The historical persecution and resiliency of the Jewish people is embodied in one stunning collection of treasure. On view for a few more weeks at the Met Cloisters, this once-hidden trove of artifacts gives a window into a lost history.
It’s been an exciting year for art on the whole, and for us here at Art & Object. From heists to buried treasure and record auction sales, every day is a new opportunity to learn about the past and better understand the present through stunning works of art. Thank you for joining us this year, we hope you have enjoyed it as much as we have. In case you missed them, here are our ten most popular stories of 2019.
Melting Glaciers Reveal Stunning Archeological Finds by Chandra Noyes
In a year of bleak news about climate change, this story of ancient artifacts being recovered from melting glaciers struck a chord. As we look towards an unknown future, our changing planet is revealing fascinating details about the past.
Skin Deep: The Art of Japanese Tattoos by Caterina Bellinetti
It may seem surprising that an art form with thousands of years of history would be more popular than ever in contemporary times. The Japanese tradition of tattooing has had and continues to have an impact on art around the world. To learn more about its current prevalence, we take a dive into the past.
The Greatest Ancient Silver Hoard Was Unearthed by a Farmer’s Plow by Allison C. Meier
A French farmer with enviable luck was working his fields when his plow struck literal gold. Buried in the dirt in Normandy, he discovered a glittering link to the past: a cache of treasure left behind by third-century Roman Gauls. The objects are stunning on their own and for the moment in history they represent.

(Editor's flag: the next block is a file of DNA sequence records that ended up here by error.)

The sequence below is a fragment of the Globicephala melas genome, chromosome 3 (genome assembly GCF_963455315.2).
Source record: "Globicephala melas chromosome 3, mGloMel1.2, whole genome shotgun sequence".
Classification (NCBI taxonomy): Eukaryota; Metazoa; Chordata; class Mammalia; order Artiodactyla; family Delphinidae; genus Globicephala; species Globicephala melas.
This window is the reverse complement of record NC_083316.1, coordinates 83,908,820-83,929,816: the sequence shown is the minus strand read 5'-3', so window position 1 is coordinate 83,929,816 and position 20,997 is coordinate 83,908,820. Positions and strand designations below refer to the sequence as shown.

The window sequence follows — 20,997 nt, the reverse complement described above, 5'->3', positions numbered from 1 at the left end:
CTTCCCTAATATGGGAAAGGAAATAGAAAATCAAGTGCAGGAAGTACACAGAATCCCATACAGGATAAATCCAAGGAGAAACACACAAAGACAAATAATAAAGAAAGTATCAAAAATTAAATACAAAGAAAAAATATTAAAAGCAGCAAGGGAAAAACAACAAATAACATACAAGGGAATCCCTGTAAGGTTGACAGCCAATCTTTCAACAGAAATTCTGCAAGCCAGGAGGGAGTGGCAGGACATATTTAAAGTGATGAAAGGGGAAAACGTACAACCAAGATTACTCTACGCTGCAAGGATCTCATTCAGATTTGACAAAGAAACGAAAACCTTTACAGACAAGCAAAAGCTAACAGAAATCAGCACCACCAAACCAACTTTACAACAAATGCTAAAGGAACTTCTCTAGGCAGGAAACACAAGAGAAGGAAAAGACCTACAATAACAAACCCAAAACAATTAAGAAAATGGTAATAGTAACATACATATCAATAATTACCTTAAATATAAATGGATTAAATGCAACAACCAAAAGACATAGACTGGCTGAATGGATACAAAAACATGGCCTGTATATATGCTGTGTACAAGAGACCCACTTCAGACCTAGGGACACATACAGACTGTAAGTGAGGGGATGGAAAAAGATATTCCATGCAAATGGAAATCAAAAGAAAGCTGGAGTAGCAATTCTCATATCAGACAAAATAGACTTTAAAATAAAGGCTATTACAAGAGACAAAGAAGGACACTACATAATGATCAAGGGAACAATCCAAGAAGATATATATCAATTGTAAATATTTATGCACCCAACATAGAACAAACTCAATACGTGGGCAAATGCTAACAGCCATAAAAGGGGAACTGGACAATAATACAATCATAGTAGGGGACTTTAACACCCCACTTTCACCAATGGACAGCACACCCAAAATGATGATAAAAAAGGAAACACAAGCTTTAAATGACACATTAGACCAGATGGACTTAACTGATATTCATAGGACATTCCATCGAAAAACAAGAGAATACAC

The Women of Pre-Raphaelite Art by Angelica Frey
Often reduced to their roles as mere models for some of art history’s most romantic paintings, the women at the center of Pre-Raphaelite art were far more than just pretty faces. Get to know the complex women behind these works, who had lives, careers, and ambitions all their own.
The Enduring Influence of Dorothea Lange by Karen Chernick
Some of the most iconic images of America were taken by Dorothea Lange, the intrepid photographer who created intimate portraits of inequality in America. Her masterful images show us the humanity of those often forgotten or ignored by mainstream media. Though she died in 1965, her lifework still has lessons to teach us.
Africa’s Overlooked Role in Medieval Art History by Claire Voon
When we think of Medieval art history, Gothic cathedrals and Byzantine icons usually come to mind. But scholars are working diligently to expand this notion, highlighting the crucial role Northern African cultures played in this period. At a crossroads of trade, Saharan communities had extensive influence on their European and Middle Eastern trading partners and created their own masterpieces that deserve to be included in this canon.
Talking Caravaggio, not Chord Progressions, with Scott Avett by Amy Funderburk
Best known as one of the hugely popular Avett Brothers, Scott Avett doesn’t limit himself to music. To the delight of his fans, Avett’s first solo museum exhibition shows he is also a talented painter. Currently on view at the North Carolina Museum of Art, his paintings give us a glimpse into the homelife of a rockstar.
Recovered Shipwreck Reveals Treasure Trove of Lost Paintings by Chandra Noyes
What could be more exciting than the drama and mystery of sunken treasure? Usually, this implies chests full of gold, but a shipwreck off the coast of Crimea being excavated this year revealed the lost paintings of a Russian master of the sea.
The Other Robert De Niro by Karen Chernick
Most of us are familiar with the name Robert De Niro from his many memorable screen roles. But before his son became an acting legend, Robert De Niro, Sr. was forging his way in the 1960s New York art scene.